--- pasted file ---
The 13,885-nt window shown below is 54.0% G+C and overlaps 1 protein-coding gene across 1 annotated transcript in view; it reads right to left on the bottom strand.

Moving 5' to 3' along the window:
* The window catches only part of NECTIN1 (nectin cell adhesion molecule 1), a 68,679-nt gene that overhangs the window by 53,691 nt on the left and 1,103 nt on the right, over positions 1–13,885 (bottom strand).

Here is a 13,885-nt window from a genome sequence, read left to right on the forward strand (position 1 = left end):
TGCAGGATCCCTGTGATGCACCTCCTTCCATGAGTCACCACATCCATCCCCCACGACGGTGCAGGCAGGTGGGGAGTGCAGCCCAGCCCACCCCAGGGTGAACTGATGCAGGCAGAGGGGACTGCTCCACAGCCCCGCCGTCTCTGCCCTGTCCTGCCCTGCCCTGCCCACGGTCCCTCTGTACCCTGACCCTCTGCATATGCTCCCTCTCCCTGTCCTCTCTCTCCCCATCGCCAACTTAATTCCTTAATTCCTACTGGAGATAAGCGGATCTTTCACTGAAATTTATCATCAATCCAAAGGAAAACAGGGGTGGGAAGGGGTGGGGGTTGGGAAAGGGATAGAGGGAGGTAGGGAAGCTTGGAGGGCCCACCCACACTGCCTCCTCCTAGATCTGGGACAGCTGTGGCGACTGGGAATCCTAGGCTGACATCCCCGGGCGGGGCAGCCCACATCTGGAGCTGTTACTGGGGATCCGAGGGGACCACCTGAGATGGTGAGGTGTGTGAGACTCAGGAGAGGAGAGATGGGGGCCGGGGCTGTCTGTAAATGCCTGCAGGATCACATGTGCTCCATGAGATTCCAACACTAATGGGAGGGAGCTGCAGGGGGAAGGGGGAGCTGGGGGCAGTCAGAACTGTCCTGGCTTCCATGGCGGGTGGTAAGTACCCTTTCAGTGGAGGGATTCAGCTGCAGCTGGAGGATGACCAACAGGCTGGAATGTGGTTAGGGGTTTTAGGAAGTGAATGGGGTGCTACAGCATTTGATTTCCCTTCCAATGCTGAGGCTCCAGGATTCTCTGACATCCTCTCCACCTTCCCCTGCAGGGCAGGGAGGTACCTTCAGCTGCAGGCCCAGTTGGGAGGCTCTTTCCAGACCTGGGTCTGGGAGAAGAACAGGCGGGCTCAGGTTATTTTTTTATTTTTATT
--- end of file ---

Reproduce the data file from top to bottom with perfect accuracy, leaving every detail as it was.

The 13,885-nt window shown below is 54.0% G+C and overlaps 1 protein-coding gene across 1 annotated transcript in view; it reads right to left on the bottom strand.

Moving 5' to 3' along the window:
* The window catches only part of NECTIN1 (nectin cell adhesion molecule 1), a 68,679-nt gene that overhangs the window by 53,691 nt on the left and 1,103 nt on the right, over positions 1–13,885 (bottom strand).

Here is a 13,885-nt window from a genome sequence, read left to right on the forward strand (position 1 = left end):
TGCAGGATCCCTGTGATGCACCTCCTTCCATGAGTCACCACATCCATCCCCCACGACGGTGCAGGCAGGTGGGGAGTGCAGCCCAGCCCACCCCAGGGTGAACTGATGCAGGCAGAGGGGACTGCTCCACAGCCCCGCCGTCTCTGCCCTGTCCTGCCCTGCCCTGCCCACGGTCCCTCTGTACCCTGACCCTCTGCATATGCTCCCTCTCCCTGTCCTCTCTCTCCCCATCGCCAACTTAATTCCTTAATTCCTACTGGAGATAAGCGGATCTTTCACTGAAATTTATCATCAATCCAAAGGAAAACAGGGGTGGGAAGGGGTGGGGGTTGGGAAAGGGATAGAGGGAGGTAGGGAAGCTTGGAGGGCCCACCCACACTGCCTCCTCCTAGATCTGGGACAGCTGTGGCGACTGGGAATCCTAGGCTGACATCCCCGGGCGGGGCAGCCCACATCTGGAGCTGTTACTGGGGATCCGAGGGGACCACCTGAGATGGTGAGGTGTGTGAGACTCAGGAGAGGAGAGATGGGGGCCGGGGCTGTCTGTAAATGCCTGCAGGATCACATGTGCTCCATGAGATTCCAACACTAATGGGAGGGAGCTGCAGGGGGAAGGGGGAGCTGGGGGCAGTCAGAACTGTCCTGGCTTCCATGGCGGGTGGTAAGTACCCTTTCAGTGGAGGGATTCAGCTGCAGCTGGAGGATGACCAACAGGCTGGAATGTGGTTAGGGGTTTTAGGAAGTGAATGGGGTGCTACAGCATTTGATTTCCCTTCCAATGCTGAGGCTCCAGGATTCTCTGACATCCTCTCCACCTTCCCCTGCAGGGCAGGGAGGTACCTTCAGCTGCAGGCCCAGTTGGGAGGCTCTTTCCAGACCTGGGTCTGGGAGAAGAACAGGCGGGCTCAGGTTATTTTTTTATTTTTATT